Georgetown-SC artist James Calk grew up in Saluda, SC, and attended Newberry College (Newberry, SC). He has received numerous awards, and his work has been exhibited widely and collected by many. In addition to his artistic studies with master painters David A. Leffel and Charles Reid, Calk is a classically trained pianist and is the organist and choir director at Prince George Winyah Episcopal Church. Everyday in their riverfront atelier, Calk and his wife and fellow artist Betsy Havens produce new work that is wildly sought after in SC galleries located in Charleston and Columbia, as well as in Blowing Rock, NC.
Calk paints large-scale, abstract landscapes in oil filled with thick applications of paint. He often refers to them as “abbreviated landscapes.” His paintings are composed of carefully orchestrated, vibrant bursts of color juxtaposed with soft, less saturated hues that together form majestic, sweeping vistas, which beckon viewers to explore them. Calk’s mastery of color and light is closely tied to his love and understanding of music. For each note on the musical scale, Calk has assigned a color. If you see him painting in his studio, you can bet there is music playing in his ears, guiding his palette knife along as he goes. In an interview with Sara Sabota for Grand Strand Magazine (Feb., 2018), Calk explained his process:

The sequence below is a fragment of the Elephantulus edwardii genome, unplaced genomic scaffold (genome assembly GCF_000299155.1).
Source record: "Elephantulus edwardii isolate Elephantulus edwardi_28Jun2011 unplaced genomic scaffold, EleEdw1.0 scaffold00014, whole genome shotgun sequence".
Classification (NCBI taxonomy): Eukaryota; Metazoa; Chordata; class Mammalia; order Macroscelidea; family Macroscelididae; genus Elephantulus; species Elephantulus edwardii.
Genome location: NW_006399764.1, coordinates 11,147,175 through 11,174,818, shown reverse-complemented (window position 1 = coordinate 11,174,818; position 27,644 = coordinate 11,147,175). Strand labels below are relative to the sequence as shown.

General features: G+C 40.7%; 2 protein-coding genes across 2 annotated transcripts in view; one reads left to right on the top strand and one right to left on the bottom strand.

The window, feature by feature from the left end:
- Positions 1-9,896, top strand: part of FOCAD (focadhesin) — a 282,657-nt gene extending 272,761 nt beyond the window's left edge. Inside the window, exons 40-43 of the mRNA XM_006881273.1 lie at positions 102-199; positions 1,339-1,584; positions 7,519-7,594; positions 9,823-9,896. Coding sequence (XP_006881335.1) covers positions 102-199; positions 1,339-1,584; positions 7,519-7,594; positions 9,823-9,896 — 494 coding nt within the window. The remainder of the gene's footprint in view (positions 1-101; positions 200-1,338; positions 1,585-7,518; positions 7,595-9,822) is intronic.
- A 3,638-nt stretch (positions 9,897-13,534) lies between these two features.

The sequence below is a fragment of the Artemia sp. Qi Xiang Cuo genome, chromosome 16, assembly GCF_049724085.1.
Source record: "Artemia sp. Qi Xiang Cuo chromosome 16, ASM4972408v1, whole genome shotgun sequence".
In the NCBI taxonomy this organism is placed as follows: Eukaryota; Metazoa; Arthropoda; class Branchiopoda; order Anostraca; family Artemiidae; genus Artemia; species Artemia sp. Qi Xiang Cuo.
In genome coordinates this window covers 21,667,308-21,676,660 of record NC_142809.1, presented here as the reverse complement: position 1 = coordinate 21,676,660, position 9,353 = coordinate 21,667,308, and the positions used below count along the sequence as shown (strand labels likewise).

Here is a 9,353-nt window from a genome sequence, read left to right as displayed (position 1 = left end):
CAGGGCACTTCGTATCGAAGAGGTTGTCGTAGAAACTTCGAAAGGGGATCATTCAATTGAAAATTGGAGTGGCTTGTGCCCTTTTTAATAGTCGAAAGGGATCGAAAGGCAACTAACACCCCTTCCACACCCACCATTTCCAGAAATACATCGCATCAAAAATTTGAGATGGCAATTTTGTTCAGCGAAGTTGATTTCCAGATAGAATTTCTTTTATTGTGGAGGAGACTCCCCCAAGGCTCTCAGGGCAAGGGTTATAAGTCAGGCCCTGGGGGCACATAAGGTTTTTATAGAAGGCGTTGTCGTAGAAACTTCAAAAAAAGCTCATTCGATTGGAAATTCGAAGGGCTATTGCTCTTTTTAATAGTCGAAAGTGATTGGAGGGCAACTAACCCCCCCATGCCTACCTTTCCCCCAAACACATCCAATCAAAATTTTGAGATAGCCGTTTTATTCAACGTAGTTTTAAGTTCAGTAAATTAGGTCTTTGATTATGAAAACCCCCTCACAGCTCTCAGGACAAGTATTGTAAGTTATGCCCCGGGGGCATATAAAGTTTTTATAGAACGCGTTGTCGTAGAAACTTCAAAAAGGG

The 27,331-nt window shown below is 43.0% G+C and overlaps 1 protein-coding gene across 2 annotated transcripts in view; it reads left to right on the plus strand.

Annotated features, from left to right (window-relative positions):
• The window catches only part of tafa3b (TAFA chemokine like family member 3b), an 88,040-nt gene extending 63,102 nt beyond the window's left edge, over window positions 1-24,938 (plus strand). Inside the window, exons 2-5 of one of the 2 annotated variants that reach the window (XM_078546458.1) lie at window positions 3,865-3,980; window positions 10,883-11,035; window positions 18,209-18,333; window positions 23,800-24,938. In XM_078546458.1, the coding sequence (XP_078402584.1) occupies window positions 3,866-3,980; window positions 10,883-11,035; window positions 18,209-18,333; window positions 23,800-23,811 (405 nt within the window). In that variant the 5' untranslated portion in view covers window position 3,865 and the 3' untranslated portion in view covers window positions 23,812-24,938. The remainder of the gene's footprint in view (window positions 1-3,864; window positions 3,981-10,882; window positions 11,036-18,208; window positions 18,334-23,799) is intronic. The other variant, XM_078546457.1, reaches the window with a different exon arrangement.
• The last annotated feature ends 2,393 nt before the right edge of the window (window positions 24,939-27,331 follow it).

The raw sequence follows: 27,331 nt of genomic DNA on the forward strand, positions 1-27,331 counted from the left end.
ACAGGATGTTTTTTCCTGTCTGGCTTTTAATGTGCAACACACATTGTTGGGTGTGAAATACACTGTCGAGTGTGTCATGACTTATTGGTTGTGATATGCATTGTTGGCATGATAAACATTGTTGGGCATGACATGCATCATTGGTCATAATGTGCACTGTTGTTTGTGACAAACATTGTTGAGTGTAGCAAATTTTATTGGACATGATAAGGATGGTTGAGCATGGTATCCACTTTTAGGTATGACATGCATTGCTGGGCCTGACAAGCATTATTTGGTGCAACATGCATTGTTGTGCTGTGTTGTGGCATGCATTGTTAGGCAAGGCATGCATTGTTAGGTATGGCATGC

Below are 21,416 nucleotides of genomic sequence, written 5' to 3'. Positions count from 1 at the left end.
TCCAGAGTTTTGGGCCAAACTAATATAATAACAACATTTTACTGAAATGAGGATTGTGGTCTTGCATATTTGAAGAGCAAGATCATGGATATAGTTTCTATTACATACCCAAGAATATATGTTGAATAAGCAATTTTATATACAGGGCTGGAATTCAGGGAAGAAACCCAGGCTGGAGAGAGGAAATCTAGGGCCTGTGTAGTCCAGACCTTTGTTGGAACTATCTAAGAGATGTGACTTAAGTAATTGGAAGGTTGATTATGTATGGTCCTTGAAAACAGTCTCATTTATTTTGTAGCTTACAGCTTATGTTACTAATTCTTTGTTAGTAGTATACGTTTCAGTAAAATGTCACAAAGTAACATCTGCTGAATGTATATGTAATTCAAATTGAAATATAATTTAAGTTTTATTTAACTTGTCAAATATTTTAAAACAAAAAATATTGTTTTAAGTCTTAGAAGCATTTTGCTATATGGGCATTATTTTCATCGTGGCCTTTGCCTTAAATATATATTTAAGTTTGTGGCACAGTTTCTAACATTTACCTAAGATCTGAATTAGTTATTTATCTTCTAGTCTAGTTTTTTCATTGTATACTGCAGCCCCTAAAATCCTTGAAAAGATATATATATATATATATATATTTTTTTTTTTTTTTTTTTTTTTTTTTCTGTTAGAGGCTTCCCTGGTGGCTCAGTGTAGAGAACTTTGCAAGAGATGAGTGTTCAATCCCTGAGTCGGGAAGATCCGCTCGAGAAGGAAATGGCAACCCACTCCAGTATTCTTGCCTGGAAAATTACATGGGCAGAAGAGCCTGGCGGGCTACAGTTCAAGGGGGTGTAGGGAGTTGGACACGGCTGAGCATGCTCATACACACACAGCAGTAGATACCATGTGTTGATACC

“I begin only with an idea of design. I have no colors in mind, I have nothing in mind. But if you will allow your soul to paint the painting, and if you will give your soul to the canvas, it will tell you what it needs. It will, literally—you and the canvas become one. If you don’t get that feeling, then you’re not really painting—or, I’m not really painting. Anyone can learn to do a pretty picture, but abstract that idea into something. It goes beyond the thought process of just putting the brush down and making the right marks.”
Rhythm and Hues features an assortment of Calk’s abstract landscapes and still-lifes, in addition to a sampling of semi-abstracted paintings from his “tonalist” period, which exhibit the artist’s ability to work with a minimal palette.